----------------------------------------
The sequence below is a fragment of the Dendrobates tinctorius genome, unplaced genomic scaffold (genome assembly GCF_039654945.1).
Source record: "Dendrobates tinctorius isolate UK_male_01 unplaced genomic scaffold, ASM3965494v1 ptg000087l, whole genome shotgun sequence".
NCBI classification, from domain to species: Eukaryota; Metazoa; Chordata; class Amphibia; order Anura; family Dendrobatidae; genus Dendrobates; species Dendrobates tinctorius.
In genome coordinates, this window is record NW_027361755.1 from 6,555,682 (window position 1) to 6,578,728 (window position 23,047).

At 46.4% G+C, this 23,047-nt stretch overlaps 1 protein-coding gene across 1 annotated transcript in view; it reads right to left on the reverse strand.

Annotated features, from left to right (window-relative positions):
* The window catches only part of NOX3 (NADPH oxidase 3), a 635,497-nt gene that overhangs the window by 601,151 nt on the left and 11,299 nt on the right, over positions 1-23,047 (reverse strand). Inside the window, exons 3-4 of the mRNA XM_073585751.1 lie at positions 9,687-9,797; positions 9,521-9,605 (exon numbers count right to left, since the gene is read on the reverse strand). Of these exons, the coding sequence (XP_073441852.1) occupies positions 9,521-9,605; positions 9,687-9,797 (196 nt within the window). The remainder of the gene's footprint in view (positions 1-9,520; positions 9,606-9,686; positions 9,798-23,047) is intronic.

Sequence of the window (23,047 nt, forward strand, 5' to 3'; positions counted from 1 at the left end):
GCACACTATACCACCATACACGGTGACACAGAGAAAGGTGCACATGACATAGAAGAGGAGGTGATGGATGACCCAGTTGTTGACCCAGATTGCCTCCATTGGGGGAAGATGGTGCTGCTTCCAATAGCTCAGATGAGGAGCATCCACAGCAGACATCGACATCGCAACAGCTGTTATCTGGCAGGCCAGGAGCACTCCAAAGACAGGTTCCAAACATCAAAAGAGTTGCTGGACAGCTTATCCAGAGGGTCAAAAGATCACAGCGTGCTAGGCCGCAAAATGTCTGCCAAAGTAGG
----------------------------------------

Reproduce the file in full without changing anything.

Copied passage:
The sequence below is a fragment of the Dendrobates tinctorius genome, unplaced genomic scaffold (genome assembly GCF_039654945.1).
Source record: "Dendrobates tinctorius isolate UK_male_01 unplaced genomic scaffold, ASM3965494v1 ptg000087l, whole genome shotgun sequence".
NCBI classification, from domain to species: Eukaryota; Metazoa; Chordata; class Amphibia; order Anura; family Dendrobatidae; genus Dendrobates; species Dendrobates tinctorius.
In genome coordinates, this window is record NW_027361755.1 from 6,555,682 (window position 1) to 6,578,728 (window position 23,047).

At 46.4% G+C, this 23,047-nt stretch overlaps 1 protein-coding gene across 1 annotated transcript in view; it reads right to left on the reverse strand.

Annotated features, from left to right (window-relative positions):
* The window catches only part of NOX3 (NADPH oxidase 3), a 635,497-nt gene that overhangs the window by 601,151 nt on the left and 11,299 nt on the right, over positions 1-23,047 (reverse strand). Inside the window, exons 3-4 of the mRNA XM_073585751.1 lie at positions 9,687-9,797; positions 9,521-9,605 (exon numbers count right to left, since the gene is read on the reverse strand). Of these exons, the coding sequence (XP_073441852.1) occupies positions 9,521-9,605; positions 9,687-9,797 (196 nt within the window). The remainder of the gene's footprint in view (positions 1-9,520; positions 9,606-9,686; positions 9,798-23,047) is intronic.

Sequence of the window (23,047 nt, forward strand, 5' to 3'; positions counted from 1 at the left end):
GCACACTATACCACCATACACGGTGACACAGAGAAAGGTGCACATGACATAGAAGAGGAGGTGATGGATGACCCAGTTGTTGACCCAGATTGCCTCCATTGGGGGAAGATGGTGCTGCTTCCAATAGCTCAGATGAGGAGCATCCACAGCAGACATCGACATCGCAACAGCTGTTATCTGGCAGGCCAGGAGCACTCCAAAGACAGGTTCCAAACATCAAAAGAGTTGCTGGACAGCTTATCCAGAGGGTCAAAAGATCACAGCGTGCTAGGCCGCAAAATGTCTGCCAAAGTAGG